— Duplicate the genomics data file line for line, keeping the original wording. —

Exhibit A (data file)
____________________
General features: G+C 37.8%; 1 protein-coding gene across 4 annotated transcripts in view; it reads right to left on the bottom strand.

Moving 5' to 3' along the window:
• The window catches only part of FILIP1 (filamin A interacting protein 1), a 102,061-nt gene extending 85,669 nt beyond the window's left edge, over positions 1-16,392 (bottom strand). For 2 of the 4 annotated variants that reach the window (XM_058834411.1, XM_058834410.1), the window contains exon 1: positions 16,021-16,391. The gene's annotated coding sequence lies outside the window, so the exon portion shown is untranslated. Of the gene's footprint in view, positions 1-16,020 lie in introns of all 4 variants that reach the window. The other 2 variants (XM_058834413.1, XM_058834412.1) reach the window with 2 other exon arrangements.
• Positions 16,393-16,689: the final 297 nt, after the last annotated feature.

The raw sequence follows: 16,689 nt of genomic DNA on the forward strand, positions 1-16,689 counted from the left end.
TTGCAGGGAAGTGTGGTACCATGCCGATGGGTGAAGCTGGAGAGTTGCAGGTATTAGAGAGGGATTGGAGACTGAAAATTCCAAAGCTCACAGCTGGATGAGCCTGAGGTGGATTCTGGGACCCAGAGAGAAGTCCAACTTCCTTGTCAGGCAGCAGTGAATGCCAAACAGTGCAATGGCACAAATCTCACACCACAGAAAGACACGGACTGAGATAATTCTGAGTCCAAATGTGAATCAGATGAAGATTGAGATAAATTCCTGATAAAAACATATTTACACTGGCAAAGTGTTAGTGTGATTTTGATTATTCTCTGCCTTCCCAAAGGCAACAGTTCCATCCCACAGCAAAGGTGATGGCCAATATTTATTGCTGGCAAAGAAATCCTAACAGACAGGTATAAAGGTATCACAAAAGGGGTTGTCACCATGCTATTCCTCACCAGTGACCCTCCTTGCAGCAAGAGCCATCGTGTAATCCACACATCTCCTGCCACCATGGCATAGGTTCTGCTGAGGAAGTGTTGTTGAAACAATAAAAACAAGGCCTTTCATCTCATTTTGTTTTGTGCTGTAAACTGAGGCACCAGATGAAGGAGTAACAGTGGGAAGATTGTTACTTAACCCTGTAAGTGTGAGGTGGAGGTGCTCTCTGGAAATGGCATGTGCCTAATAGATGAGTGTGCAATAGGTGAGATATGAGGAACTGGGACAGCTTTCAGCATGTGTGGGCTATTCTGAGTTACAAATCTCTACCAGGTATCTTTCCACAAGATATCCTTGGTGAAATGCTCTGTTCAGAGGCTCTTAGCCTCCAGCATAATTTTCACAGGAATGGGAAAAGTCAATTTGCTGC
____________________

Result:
General features: G+C 37.8%; 1 protein-coding gene across 4 annotated transcripts in view; it reads right to left on the bottom strand.

Moving 5' to 3' along the window:
• The window catches only part of FILIP1 (filamin A interacting protein 1), a 102,061-nt gene extending 85,669 nt beyond the window's left edge, over positions 1-16,392 (bottom strand). For 2 of the 4 annotated variants that reach the window (XM_058834411.1, XM_058834410.1), the window contains exon 1: positions 16,021-16,391. The gene's annotated coding sequence lies outside the window, so the exon portion shown is untranslated. Of the gene's footprint in view, positions 1-16,020 lie in introns of all 4 variants that reach the window. The other 2 variants (XM_058834413.1, XM_058834412.1) reach the window with 2 other exon arrangements.
• Positions 16,393-16,689: the final 297 nt, after the last annotated feature.

The raw sequence follows: 16,689 nt of genomic DNA on the forward strand, positions 1-16,689 counted from the left end.
TTGCAGGGAAGTGTGGTACCATGCCGATGGGTGAAGCTGGAGAGTTGCAGGTATTAGAGAGGGATTGGAGACTGAAAATTCCAAAGCTCACAGCTGGATGAGCCTGAGGTGGATTCTGGGACCCAGAGAGAAGTCCAACTTCCTTGTCAGGCAGCAGTGAATGCCAAACAGTGCAATGGCACAAATCTCACACCACAGAAAGACACGGACTGAGATAATTCTGAGTCCAAATGTGAATCAGATGAAGATTGAGATAAATTCCTGATAAAAACATATTTACACTGGCAAAGTGTTAGTGTGATTTTGATTATTCTCTGCCTTCCCAAAGGCAACAGTTCCATCCCACAGCAAAGGTGATGGCCAATATTTATTGCTGGCAAAGAAATCCTAACAGACAGGTATAAAGGTATCACAAAAGGGGTTGTCACCATGCTATTCCTCACCAGTGACCCTCCTTGCAGCAAGAGCCATCGTGTAATCCACACATCTCCTGCCACCATGGCATAGGTTCTGCTGAGGAAGTGTTGTTGAAACAATAAAAACAAGGCCTTTCATCTCATTTTGTTTTGTGCTGTAAACTGAGGCACCAGATGAAGGAGTAACAGTGGGAAGATTGTTACTTAACCCTGTAAGTGTGAGGTGGAGGTGCTCTCTGGAAATGGCATGTGCCTAATAGATGAGTGTGCAATAGGTGAGATATGAGGAACTGGGACAGCTTTCAGCATGTGTGGGCTATTCTGAGTTACAAATCTCTACCAGGTATCTTTCCACAAGATATCCTTGGTGAAATGCTCTGTTCAGAGGCTCTTAGCCTCCAGCATAATTTTCACAGGAATGGGAAAAGTCAATTTGCTGC